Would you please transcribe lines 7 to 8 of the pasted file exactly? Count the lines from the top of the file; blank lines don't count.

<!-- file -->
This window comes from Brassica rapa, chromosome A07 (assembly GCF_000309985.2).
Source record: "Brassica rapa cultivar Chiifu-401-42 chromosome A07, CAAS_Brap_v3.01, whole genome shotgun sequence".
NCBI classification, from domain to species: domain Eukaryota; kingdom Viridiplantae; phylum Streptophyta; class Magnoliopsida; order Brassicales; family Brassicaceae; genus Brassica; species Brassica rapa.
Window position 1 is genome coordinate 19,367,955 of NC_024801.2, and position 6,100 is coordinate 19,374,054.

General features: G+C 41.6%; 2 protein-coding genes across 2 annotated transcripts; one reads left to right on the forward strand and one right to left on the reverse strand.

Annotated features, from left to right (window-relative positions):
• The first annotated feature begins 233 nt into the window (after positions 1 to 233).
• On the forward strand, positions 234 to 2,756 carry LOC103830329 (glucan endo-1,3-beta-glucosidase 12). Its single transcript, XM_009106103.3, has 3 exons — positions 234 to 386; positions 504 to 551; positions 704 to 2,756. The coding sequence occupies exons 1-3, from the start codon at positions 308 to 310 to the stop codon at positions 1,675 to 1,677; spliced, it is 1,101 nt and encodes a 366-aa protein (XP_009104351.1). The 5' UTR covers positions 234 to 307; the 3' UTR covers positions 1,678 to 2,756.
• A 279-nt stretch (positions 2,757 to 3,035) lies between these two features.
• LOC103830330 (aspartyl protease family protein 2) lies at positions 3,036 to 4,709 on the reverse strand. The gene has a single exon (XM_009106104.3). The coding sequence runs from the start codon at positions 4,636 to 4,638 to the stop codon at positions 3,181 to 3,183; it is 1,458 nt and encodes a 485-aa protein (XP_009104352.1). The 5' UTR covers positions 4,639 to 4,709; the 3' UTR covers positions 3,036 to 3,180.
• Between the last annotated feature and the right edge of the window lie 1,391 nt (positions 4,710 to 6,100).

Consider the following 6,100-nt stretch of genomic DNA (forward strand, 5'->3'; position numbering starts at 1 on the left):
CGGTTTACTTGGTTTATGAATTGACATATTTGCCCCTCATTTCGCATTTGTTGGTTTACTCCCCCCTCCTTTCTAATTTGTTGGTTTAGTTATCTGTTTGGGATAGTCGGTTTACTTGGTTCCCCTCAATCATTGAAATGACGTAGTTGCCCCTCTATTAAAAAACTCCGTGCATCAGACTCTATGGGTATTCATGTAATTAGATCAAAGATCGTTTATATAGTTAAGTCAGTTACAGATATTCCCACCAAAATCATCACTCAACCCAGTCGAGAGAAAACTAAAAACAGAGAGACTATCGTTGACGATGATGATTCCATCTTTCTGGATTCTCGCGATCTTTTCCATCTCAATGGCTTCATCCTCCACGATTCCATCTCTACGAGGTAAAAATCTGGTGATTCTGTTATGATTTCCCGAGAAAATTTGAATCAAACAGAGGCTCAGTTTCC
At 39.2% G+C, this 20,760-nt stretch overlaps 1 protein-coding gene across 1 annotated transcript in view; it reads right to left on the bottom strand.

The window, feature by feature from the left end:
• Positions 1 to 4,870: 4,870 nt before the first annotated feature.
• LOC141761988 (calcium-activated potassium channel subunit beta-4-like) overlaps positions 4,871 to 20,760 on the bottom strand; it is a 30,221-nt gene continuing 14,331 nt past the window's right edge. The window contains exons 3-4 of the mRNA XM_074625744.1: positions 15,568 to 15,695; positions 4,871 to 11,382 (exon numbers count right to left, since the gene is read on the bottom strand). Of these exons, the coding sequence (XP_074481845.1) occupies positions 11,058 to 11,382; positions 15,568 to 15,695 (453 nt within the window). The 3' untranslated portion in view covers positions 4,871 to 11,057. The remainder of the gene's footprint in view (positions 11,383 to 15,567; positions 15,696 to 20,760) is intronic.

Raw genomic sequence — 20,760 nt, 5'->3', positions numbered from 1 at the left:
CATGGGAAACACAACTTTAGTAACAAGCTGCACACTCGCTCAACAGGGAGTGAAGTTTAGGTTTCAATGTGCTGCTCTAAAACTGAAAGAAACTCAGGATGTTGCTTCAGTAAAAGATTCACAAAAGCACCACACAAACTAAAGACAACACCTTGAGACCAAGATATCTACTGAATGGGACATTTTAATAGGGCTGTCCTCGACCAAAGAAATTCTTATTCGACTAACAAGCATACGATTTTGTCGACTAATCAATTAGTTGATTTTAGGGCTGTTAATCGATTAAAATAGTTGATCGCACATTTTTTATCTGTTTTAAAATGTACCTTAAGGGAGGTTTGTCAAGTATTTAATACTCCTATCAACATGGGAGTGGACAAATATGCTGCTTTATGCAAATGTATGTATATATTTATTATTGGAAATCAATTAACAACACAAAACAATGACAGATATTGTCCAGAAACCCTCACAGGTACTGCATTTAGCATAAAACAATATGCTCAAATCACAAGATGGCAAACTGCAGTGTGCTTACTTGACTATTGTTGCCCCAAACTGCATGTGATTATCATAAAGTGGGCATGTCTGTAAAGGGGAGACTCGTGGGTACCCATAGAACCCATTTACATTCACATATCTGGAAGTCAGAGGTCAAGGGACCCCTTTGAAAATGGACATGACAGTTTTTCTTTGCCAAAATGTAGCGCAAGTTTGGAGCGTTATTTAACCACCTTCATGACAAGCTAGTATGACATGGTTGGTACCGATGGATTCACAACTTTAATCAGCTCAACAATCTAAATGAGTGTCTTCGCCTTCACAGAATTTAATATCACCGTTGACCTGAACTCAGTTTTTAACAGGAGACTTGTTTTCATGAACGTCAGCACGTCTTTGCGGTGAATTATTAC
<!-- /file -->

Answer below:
• The first annotated feature begins 233 nt into the window (after positions 1 to 233).
• On the forward strand, positions 234 to 2,756 carry LOC103830329 (glucan endo-1,3-beta-glucosidase 12). Its single transcript, XM_009106103.3, has 3 exons — positions 234 to 386; positions 504 to 551; positions 704 to 2,756. The coding sequence occupies exons 1-3, from the start codon at positions 308 to 310 to the stop codon at positions 1,675 to 1,677; spliced, it is 1,101 nt and encodes a 366-aa protein (XP_009104351.1). The 5' UTR covers positions 234 to 307; the 3' UTR covers positions 1,678 to 2,756.